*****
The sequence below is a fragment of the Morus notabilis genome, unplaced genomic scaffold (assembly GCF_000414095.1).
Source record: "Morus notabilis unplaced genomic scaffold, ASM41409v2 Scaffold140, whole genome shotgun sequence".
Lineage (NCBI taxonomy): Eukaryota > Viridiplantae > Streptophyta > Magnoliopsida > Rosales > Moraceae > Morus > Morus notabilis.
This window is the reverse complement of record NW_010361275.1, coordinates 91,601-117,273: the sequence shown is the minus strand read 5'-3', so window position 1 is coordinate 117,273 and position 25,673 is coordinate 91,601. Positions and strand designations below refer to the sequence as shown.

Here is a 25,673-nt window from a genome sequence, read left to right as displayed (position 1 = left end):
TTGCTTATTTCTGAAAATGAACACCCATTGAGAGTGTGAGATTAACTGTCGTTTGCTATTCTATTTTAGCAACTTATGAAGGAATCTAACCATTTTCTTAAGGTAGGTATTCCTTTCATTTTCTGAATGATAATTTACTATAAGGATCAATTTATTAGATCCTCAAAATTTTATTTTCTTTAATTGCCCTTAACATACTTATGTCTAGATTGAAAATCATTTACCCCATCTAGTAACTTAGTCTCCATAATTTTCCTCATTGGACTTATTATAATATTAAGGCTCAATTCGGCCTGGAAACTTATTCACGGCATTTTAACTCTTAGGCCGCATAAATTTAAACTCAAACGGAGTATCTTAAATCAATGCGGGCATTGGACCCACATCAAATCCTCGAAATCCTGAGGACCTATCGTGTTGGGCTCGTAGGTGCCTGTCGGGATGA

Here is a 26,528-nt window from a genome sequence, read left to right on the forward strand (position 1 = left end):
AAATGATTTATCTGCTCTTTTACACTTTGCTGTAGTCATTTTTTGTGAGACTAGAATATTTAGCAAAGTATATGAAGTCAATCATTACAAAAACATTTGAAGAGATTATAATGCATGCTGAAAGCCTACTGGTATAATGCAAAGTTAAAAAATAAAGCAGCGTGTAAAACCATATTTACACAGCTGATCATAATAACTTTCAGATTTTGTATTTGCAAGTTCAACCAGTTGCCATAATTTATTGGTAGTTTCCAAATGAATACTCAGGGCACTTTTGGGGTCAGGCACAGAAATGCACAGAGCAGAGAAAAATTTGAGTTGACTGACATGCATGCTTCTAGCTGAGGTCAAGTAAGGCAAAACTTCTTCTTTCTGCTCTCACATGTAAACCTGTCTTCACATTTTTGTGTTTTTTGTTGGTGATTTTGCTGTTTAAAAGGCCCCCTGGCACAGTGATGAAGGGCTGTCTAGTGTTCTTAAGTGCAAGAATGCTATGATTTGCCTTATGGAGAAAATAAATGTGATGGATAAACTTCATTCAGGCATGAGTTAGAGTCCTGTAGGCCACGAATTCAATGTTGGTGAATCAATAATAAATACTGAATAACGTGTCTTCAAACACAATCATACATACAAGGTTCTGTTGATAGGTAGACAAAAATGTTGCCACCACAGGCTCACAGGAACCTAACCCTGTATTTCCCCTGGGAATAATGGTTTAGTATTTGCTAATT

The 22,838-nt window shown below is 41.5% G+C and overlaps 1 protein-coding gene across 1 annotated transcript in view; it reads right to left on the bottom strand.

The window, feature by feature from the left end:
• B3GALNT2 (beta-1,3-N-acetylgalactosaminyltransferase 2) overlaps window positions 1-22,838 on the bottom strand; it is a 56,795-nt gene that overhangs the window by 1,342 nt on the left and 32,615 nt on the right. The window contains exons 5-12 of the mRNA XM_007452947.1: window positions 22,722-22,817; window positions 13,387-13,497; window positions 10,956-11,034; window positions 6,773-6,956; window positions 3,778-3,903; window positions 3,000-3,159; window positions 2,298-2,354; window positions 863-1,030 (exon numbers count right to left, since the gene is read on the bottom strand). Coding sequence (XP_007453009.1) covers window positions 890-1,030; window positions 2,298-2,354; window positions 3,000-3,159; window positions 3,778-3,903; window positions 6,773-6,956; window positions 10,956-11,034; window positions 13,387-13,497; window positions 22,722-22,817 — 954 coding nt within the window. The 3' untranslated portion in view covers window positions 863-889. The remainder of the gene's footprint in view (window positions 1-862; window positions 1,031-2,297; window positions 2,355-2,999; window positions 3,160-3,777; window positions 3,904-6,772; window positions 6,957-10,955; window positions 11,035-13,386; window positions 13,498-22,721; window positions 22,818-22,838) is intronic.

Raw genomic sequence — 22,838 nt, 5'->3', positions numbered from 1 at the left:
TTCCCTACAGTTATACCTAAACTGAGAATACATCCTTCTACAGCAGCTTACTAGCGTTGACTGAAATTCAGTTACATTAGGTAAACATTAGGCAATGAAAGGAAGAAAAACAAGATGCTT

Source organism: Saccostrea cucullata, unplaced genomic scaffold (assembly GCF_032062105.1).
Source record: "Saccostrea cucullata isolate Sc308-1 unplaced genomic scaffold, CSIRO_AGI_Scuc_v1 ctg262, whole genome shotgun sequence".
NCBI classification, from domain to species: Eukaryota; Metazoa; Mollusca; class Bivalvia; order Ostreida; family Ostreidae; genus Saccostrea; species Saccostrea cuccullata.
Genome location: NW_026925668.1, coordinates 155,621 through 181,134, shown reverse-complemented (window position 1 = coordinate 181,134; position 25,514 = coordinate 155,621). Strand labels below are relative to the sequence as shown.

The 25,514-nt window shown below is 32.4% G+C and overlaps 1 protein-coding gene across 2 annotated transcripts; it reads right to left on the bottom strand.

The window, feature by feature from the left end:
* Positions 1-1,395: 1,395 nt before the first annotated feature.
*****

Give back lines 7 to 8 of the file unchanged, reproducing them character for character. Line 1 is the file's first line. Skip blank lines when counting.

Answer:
Here is a 26,528-nt window from a genome sequence, read left to right on the forward strand (position 1 = left end):
AAATGATTTATCTGCTCTTTTACACTTTGCTGTAGTCATTTTTTGTGAGACTAGAATATTTAGCAAAGTATATGAAGTCAATCATTACAAAAACATTTGAAGAGATTATAATGCATGCTGAAAGCCTACTGGTATAATGCAAAGTTAAAAAATAAAGCAGCGTGTAAAACCATATTTACACAGCTGATCATAATAACTTTCAGATTTTGTATTTGCAAGTTCAACCAGTTGCCATAATTTATTGGTAGTTTCCAAATGAATACTCAGGGCACTTTTGGGGTCAGGCACAGAAATGCACAGAGCAGAGAAAAATTTGAGTTGACTGACATGCATGCTTCTAGCTGAGGTCAAGTAAGGCAAAACTTCTTCTTTCTGCTCTCACATGTAAACCTGTCTTCACATTTTTGTGTTTTTTGTTGGTGATTTTGCTGTTTAAAAGGCCCCCTGGCACAGTGATGAAGGGCTGTCTAGTGTTCTTAAGTGCAAGAATGCTATGATTTGCCTTATGGAGAAAATAAATGTGATGGATAAACTTCATTCAGGCATGAGTTAGAGTCCTGTAGGCCACGAATTCAATGTTGGTGAATCAATAATAAATACTGAATAACGTGTCTTCAAACACAATCATACATACAAGGTTCTGTTGATAGGTAGACAAAAATGTTGCCACCACAGGCTCACAGGAACCTAACCCTGTATTTCCCCTGGGAATAATGGTTTAGTATTTGCTAATT